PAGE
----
One of the sponsors of the event was an Italian startup called “JUSP” who took the opportunity to launch their chip-and-PIN version of Square. It’s a card reader with a PINpad built-in with a set of attachments so that it can fit on iPhones and a variety of other smartphones and it’s just gone into beta. Looks fun, although whether consumers will be happy putting their PINs into a device not under their control remains to be seen.
When it was my turn to present, I talked about the technical, business and social drivers for change, focussing on the latter, and finished with three suggestions to change the situation. Since I wanted to focus on practical, short term steps, I suggested that
- Italy should lobby the European Central Bank to end the production of €100, €200 and €500 notes and the 1- and 2-cent coins. In 2012 there is no commercial need for either, and a rationalising of the currency is overdue.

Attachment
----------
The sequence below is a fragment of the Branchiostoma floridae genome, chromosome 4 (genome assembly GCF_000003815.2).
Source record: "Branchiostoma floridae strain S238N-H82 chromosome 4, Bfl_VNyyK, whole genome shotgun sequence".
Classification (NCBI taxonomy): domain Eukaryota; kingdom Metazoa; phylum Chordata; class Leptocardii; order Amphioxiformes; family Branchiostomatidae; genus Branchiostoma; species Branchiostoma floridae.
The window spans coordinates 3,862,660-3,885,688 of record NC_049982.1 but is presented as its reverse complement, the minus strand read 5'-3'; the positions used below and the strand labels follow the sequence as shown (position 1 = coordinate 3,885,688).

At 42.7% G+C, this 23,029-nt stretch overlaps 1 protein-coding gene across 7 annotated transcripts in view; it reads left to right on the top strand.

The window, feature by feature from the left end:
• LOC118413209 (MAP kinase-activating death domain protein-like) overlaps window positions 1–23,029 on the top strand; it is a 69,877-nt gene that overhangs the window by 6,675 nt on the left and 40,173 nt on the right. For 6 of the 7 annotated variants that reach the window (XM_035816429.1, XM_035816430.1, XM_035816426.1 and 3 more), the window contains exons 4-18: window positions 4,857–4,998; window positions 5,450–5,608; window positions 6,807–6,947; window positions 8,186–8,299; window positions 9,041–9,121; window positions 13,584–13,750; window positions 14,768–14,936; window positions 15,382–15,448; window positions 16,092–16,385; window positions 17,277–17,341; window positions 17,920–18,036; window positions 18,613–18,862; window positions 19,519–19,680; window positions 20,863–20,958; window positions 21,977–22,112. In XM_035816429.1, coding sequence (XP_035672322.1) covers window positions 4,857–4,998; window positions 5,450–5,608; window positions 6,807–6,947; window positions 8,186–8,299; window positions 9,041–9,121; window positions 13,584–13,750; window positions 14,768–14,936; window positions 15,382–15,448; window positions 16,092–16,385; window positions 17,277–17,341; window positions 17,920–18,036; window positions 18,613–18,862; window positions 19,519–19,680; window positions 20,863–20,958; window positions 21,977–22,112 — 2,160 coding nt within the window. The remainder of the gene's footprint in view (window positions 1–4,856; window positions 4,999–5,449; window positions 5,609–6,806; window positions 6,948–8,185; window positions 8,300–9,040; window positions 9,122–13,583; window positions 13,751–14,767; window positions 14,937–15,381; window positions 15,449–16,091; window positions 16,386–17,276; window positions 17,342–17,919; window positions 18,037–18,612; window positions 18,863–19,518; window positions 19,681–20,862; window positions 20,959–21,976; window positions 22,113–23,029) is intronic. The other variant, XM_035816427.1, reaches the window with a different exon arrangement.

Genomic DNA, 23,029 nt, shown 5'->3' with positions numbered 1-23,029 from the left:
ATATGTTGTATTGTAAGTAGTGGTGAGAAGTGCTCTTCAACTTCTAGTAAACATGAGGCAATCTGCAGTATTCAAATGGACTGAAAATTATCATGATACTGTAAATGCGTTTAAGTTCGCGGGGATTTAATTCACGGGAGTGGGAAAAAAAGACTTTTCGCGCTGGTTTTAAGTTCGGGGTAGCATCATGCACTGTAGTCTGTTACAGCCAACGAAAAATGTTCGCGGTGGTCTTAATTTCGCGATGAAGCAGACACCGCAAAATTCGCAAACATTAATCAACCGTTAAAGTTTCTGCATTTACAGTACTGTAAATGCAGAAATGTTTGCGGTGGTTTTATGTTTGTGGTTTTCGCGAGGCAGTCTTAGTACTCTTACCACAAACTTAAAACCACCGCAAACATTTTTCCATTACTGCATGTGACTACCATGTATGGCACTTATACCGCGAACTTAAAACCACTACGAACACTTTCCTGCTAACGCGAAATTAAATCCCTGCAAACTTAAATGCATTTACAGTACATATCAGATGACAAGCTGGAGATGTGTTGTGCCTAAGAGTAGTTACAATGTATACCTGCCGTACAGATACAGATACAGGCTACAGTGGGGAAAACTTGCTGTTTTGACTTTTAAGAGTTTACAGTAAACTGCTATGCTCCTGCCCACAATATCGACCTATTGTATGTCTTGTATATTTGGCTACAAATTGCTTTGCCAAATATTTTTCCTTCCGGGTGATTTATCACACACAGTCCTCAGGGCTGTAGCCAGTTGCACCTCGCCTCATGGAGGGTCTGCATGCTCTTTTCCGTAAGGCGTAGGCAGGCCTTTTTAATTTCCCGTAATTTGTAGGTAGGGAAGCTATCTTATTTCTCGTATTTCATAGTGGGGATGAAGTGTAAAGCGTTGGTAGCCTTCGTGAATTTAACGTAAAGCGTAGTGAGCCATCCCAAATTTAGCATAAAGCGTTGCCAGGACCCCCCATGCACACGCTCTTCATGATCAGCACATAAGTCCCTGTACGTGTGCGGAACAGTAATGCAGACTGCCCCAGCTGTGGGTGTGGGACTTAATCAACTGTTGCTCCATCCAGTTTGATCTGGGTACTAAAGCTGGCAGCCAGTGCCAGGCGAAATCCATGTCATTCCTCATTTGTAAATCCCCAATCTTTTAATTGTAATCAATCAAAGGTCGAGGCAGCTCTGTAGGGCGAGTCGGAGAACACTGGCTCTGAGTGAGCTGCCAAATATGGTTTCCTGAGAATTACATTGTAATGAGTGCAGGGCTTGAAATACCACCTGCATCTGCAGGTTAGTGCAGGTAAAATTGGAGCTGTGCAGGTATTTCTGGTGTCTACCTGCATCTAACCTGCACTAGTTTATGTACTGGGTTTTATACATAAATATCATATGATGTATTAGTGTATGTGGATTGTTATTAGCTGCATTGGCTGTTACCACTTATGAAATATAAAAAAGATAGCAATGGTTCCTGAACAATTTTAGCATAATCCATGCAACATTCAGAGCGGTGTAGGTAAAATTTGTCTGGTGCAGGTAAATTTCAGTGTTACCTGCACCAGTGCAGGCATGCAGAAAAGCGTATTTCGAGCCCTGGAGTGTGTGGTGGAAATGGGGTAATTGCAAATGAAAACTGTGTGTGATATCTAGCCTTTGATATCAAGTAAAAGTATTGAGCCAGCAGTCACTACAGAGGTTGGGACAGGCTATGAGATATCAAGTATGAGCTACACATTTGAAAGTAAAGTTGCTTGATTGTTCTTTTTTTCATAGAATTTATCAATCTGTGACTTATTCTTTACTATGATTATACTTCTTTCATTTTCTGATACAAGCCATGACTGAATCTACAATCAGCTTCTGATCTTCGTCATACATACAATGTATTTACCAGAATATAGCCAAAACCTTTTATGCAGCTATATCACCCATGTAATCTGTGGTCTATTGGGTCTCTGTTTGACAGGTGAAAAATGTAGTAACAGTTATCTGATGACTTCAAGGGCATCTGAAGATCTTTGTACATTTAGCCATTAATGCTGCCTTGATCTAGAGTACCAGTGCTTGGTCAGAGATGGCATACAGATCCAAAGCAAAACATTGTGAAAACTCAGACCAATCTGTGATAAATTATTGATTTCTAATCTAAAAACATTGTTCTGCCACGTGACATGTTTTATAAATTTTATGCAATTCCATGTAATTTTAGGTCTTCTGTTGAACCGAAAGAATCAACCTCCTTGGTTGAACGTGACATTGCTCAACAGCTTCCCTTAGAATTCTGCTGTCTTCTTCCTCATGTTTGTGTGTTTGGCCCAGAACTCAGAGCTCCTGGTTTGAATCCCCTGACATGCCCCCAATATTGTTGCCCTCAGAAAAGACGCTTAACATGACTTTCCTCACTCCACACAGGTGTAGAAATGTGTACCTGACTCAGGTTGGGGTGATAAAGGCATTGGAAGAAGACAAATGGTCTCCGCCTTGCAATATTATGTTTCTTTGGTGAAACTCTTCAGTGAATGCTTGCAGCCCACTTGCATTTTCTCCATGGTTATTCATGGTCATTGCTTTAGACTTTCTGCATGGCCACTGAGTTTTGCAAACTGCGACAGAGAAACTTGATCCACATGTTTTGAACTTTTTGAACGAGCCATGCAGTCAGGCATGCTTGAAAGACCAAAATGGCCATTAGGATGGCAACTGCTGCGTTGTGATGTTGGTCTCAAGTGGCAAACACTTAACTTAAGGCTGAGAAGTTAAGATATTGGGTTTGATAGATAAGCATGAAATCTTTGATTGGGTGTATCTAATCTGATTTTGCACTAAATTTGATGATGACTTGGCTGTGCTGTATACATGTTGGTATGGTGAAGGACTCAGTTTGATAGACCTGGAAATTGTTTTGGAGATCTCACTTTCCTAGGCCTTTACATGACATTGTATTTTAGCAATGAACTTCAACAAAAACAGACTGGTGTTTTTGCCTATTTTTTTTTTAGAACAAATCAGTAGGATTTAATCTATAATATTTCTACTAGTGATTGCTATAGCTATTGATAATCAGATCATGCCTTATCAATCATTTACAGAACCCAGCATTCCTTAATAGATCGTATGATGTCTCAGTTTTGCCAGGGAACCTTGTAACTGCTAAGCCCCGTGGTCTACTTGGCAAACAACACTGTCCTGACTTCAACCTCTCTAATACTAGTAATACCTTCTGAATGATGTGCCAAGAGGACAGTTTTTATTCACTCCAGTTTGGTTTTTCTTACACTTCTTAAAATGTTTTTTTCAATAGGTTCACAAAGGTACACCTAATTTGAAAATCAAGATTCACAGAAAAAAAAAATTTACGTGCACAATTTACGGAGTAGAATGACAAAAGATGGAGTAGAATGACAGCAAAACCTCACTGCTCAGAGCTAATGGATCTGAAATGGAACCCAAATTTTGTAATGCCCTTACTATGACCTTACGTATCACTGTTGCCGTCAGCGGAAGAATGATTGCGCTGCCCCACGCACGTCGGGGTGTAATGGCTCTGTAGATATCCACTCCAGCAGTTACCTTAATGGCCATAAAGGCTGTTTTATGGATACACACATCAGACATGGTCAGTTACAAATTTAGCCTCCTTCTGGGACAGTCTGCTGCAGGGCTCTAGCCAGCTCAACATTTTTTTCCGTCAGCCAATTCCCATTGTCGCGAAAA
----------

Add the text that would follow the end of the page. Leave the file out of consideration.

- Businesses should be incentivised to support the shift to cash with a VAT discount for SMEs and micro-enterprises that have more than, say, three-quarters of their income in the form of electronic payments. Let’s get the taxi drivers taking contactless.
- Banks should be required to provide zero-interchange debit as a condition of their banking licence (this is because debit has the lowest total social cost of all payment types, so it should be the baseline and it is other payment types that should be charged for over and above debit).
Well, OK, I know that the first point isn’t that practical, or that short term, but we have to start somewhere and this is a reasonable point, shared not only among anti-cash extremists such as yours truly. Comparatively sensible people think this too.
For example authorities should be looking at reducing the number of denominations, eliminating change-only coins, improving durability and security and reviewing tax systems that result in receiving small change at every purchase.[From The Demise of Cash – More Radical Change Needed — Counting On Currency]